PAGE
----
Back seat passengers have more space to stretch out with 40mm extra width and an additional 49mm of legroom, so two six-footers can sit comfortably - add a third occupant and it gets rather cosy though.
There are a number of storage compartments scattered throughout the vehicle, including a locking glovebox, front and rear bottle holders, a front console box, pockets in the backs of the front seats and some handy trays.
The rear doors open wider on the new model and that would prove beneficial when gaining access to a child seat or for anyone with mobility issues.
The RAV4 is available in four trim levels with the entry level Icon model with front-wheel drive priced at £29,640. The most expensive version is the range-topping Dynamic AWD model which costs £34,405. The entire RAV4 line-up has carbon emissions figures that range from 102g/km to 108g/km and that would result in a first year Vehicle Excise Duty charge of £135. This would increase to £140 the following year.
Our Dynamic test car on 18-inch wheels in FWD was priced at £34,405 and could return a combined 51.2mpg with carbon emissions of 105g/km.
The jump from 2WD to 4WD, which is available on all versions apart from entry-level Icon, costs £2,240.
Toyota has launchede the car with some very tempting PCP deals. For example, the Design is £279 per month with 0% APR, plus deposit.
Insurance ratings for the new RAV4 are yet to be announced but should be available within the next month or two
Toyota enjoys an enviable reputation amongst motoring manufacturers for developing reliable cars that survive the test of time. The company frequently tops customer reliability surveys and it has years of know-how when it comes to developing hybrid technology. So, based on those facts, there is little reason to think the new RAV4 would have any mechanical issues.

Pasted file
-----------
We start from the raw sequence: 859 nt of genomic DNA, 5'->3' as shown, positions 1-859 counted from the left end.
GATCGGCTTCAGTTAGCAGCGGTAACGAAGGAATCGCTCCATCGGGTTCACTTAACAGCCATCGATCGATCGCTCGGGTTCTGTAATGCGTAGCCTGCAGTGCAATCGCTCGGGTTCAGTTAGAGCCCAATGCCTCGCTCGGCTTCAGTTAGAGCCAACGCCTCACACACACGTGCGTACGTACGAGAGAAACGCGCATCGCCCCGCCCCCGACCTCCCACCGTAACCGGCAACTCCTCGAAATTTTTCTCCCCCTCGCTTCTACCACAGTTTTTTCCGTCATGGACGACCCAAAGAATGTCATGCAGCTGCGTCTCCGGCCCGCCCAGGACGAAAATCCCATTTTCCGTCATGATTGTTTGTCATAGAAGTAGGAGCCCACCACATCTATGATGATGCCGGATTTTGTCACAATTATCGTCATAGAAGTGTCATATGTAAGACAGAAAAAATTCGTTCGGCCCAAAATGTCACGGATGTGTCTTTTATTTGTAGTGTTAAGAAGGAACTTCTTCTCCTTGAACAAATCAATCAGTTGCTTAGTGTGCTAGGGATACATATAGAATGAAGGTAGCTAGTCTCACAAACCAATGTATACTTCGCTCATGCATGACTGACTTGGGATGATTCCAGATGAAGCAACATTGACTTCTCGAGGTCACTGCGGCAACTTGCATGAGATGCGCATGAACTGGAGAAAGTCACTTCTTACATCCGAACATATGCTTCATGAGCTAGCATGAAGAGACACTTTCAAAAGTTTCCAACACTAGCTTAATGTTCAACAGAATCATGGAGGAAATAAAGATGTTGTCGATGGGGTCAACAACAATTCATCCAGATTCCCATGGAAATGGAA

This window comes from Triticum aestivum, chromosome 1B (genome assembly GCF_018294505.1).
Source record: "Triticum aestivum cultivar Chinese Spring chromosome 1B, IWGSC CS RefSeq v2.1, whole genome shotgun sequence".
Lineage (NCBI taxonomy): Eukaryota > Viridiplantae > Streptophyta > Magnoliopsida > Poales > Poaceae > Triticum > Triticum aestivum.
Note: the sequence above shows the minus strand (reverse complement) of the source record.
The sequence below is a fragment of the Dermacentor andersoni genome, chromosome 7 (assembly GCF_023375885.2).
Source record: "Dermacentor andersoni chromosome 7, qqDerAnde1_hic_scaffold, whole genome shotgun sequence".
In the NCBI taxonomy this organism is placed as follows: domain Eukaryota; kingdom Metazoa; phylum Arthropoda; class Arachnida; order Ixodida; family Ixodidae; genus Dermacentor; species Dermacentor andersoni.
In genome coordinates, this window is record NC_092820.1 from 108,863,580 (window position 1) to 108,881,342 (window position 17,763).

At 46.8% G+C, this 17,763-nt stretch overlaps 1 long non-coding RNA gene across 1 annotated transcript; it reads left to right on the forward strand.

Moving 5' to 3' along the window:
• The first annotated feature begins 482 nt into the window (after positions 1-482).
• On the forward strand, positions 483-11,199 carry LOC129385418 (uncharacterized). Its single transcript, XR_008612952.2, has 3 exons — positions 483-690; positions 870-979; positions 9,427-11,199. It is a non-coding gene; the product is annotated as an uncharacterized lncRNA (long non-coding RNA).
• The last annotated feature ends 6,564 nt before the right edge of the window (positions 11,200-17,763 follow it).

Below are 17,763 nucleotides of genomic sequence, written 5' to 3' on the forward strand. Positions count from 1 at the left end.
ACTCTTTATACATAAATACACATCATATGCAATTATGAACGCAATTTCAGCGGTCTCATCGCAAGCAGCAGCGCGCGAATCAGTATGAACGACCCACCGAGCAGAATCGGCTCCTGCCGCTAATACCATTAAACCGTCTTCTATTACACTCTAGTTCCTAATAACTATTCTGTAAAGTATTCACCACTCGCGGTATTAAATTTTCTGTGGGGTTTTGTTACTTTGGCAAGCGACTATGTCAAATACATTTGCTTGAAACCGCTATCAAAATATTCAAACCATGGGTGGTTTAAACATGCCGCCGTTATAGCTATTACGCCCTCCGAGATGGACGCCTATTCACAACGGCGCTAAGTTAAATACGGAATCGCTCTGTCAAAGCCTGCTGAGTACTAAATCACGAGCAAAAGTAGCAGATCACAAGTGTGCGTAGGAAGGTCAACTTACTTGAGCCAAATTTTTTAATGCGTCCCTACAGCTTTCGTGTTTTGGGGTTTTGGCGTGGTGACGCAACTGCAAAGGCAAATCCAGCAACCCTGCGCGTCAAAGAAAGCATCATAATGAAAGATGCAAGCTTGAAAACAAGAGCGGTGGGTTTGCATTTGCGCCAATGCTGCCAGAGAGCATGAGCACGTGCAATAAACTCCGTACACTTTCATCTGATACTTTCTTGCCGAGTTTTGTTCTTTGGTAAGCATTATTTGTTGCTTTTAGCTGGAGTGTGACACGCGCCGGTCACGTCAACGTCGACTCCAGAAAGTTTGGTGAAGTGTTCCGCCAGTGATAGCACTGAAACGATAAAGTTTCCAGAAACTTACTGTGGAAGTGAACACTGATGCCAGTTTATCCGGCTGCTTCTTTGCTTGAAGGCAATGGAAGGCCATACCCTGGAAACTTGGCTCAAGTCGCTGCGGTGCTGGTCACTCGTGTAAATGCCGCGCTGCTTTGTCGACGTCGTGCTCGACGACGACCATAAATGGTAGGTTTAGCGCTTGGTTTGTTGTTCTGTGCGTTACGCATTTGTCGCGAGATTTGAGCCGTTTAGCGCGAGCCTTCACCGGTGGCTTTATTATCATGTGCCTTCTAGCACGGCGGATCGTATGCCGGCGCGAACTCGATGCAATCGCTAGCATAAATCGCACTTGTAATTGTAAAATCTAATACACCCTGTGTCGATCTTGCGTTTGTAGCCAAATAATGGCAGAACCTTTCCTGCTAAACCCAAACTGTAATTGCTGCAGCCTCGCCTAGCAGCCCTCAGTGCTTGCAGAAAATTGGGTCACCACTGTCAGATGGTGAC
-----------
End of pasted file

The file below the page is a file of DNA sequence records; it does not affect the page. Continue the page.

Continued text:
The interior is well put together and all the new switch gear feels sturdy enough. The seat upholstery is comfortable offering plenty of support - it also feels like it has been designed to last.
Toyota offers one of the best warranty packages in the business of five years or 100,000-miles. There is also a 10-year warranty on the hybrid battery pack and this can be extended through Toyota dealerships.
Toyota introduced its Safety Sense system back in 2015 with an aim to dramatically reduce the number of road accidents and make inroads to the ultimate goal of zero road accident fatalities and, to date, more than 10 million new vehicles worldwide benefit from the technology.
The second generation of Toyota Safety Sense makes its debut in the new RAV4 where it is fitted as standard to all models.
The upgraded system features a single lens camera and radar set-up to detect hazards and hopefully prevent accidents occurring. There are also better versions of the pre-collision system with pedestrian detection, intelligent adaptive cruise control, lane departure warning with steering assist, road sign assist, automatic high beam and a lane tracing assist system which introduces a degree of automated driving support by helping to keep the car within its lane.
Other safety features include brake assist, blind spot monitoring with rear cross traffic alert, vehicle stability control, hill-start assist, trailer sway control, traction control, ISOFIX child seat fixings on the rear outer seats and a full suite of airbags.
The previous generation RAV4 was tested for its Euro NCAP safety rating in 2013 gaining a maximum five stars. Although, the current model has not been tested yet it boasts a lot more new safety kit and many of the existing systems have been improved.